Date: March 1, 2009
Communication with your children’s teachers is always important. However, the nature of that communication changes with the years. The younger your children are, the more essential it is to ensure that problems, even small ones, are handled early so they won’t become serious.
As children advance through school, most begin to take on the responsibility of communicating directly with their teachers without relying on your help. In fact, middle and high school students often are reluctant to have parents speak to their teachers. This can be a positive step in growing up.
To know when to talk to a teacher, listen carefully when your children complain about school. They will probably say most unpleasant events had nothing to do with their own actions, which may or may not be the case. Asking what happened to precipitate the event may get the child to see that he or she might have played a role in causing it.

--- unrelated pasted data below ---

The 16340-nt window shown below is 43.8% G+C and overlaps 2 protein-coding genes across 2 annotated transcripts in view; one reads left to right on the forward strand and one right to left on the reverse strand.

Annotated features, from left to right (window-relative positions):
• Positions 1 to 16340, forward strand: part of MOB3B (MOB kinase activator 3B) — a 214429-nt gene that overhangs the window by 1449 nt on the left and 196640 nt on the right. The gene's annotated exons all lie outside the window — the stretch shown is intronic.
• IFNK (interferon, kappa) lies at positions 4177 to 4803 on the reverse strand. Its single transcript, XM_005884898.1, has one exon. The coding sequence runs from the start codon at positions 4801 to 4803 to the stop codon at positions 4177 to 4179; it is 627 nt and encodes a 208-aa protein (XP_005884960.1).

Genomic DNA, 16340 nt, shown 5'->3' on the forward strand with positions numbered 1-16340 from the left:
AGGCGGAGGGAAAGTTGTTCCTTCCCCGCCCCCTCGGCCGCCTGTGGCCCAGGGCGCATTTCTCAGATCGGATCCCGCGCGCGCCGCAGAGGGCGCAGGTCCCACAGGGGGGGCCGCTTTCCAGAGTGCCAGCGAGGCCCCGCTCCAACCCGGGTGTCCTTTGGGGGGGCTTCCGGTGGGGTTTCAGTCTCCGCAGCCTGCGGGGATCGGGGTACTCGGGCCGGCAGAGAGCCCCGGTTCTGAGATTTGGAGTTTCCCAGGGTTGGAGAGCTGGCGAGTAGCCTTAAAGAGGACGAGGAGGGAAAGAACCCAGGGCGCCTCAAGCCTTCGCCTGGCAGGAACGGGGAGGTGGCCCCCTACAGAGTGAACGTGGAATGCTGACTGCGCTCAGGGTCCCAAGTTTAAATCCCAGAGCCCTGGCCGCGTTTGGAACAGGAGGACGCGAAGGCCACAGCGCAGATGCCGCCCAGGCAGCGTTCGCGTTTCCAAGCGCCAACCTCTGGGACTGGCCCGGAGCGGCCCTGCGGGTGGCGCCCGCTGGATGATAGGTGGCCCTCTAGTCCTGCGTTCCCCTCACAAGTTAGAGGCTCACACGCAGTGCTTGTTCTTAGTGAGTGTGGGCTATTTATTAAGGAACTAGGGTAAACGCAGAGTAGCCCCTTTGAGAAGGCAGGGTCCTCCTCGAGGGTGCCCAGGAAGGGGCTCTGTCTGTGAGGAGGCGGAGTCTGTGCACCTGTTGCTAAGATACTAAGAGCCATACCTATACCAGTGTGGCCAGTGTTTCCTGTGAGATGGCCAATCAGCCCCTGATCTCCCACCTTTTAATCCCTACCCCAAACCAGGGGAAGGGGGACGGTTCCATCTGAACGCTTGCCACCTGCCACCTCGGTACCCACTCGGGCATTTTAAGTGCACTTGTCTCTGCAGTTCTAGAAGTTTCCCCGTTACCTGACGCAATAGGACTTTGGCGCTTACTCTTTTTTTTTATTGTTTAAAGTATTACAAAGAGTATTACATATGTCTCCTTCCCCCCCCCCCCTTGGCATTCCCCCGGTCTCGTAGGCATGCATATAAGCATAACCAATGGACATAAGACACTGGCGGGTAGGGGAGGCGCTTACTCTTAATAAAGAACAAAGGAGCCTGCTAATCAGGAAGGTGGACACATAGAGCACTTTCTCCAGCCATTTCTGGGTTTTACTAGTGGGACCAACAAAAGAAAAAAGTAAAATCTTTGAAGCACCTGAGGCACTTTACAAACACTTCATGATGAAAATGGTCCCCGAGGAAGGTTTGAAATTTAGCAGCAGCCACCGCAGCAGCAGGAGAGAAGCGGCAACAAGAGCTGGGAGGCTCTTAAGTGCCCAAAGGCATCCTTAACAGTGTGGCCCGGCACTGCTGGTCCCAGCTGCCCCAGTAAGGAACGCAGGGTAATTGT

Talking over how to handle similar events the next time can teach a child how to avoid them in the future. Also, role-play with your child how he or she can talk with a teacher about a problem.
No matter the age of the child, there are times when parents must get involved. Listening to your child will help you know when. Don’t rush over to the school every time your child complains he or she was treated unfairly or did poorly on a test. Repeated complaints about the same problem, however, may warrant an early conversation with the teacher, especially in the lower grades.
With older children, it is a good idea to talk to the child first about his or her complaints and how serious they really are.
At any age, you need to contact your children’s teachers if you feel that the children are struggling with a school problem that they will not be able to resolve by themselves. It is not always essential to discuss smaller problems in person with the teacher. A phone call or e-mail may easily resolve them. If you attended the information evening with teachers at the beginning of the school year, you know how they want to be contacted.
For serious problems, a face-to-face meeting is essential. For older children with several teachers, it may be a good idea to include all of the child’s teachers as well as the school counselor unless the problem is only with one subject or teacher.